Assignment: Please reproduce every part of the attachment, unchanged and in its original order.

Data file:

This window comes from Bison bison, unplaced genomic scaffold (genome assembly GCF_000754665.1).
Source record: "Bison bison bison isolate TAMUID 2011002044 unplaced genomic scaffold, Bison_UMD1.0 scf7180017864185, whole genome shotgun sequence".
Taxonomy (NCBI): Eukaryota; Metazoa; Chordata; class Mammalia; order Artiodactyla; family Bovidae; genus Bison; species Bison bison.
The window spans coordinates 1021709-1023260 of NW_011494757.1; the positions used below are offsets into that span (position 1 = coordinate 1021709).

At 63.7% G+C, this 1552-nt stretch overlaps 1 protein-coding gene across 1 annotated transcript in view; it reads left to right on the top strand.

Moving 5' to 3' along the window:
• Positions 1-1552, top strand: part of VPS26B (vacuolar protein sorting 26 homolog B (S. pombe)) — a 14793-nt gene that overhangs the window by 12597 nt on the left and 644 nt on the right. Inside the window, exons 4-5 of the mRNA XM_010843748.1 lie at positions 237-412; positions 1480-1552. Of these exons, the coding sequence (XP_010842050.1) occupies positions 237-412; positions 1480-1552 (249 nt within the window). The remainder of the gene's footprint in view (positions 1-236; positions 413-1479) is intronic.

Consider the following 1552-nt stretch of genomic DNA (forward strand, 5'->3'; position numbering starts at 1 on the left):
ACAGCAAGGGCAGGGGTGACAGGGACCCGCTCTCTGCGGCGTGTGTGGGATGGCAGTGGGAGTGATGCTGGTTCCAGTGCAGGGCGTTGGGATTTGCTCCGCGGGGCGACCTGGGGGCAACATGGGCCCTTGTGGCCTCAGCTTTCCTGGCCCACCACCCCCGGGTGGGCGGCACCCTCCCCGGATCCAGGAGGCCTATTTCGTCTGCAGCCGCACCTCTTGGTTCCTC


This window comes from Bison bison, unplaced genomic scaffold (genome assembly GCF_000754665.1).
Source record: "Bison bison bison isolate TAMUID 2011002044 unplaced genomic scaffold, Bison_UMD1.0 scf7180017864185, whole genome shotgun sequence".
Taxonomy (NCBI): Eukaryota; Metazoa; Chordata; class Mammalia; order Artiodactyla; family Bovidae; genus Bison; species Bison bison.
The window spans coordinates 1021709-1023260 of NW_011494757.1; the positions used below are offsets into that span (position 1 = coordinate 1021709).

At 63.7% G+C, this 1552-nt stretch overlaps 1 protein-coding gene across 1 annotated transcript in view; it reads left to right on the top strand.

Moving 5' to 3' along the window:
• Positions 1-1552, top strand: part of VPS26B (vacuolar protein sorting 26 homolog B (S. pombe)) — a 14793-nt gene that overhangs the window by 12597 nt on the left and 644 nt on the right. Inside the window, exons 4-5 of the mRNA XM_010843748.1 lie at positions 237-412; positions 1480-1552. Of these exons, the coding sequence (XP_010842050.1) occupies positions 237-412; positions 1480-1552 (249 nt within the window). The remainder of the gene's footprint in view (positions 1-236; positions 413-1479) is intronic.

Consider the following 1552-nt stretch of genomic DNA (forward strand, 5'->3'; position numbering starts at 1 on the left):
ACAGCAAGGGCAGGGGTGACAGGGACCCGCTCTCTGCGGCGTGTGTGGGATGGCAGTGGGAGTGATGCTGGTTCCAGTGCAGGGCGTTGGGATTTGCTCCGCGGGGCGACCTGGGGGCAACATGGGCCCTTGTGGCCTCAGCTTTCCTGGCCCACCACCCCCGGGTGGGCGGCACCCTCCCCGGATCCAGGAGGCCTATTTCGTCTGCAGCCGCACCTCTTGGTTCCTC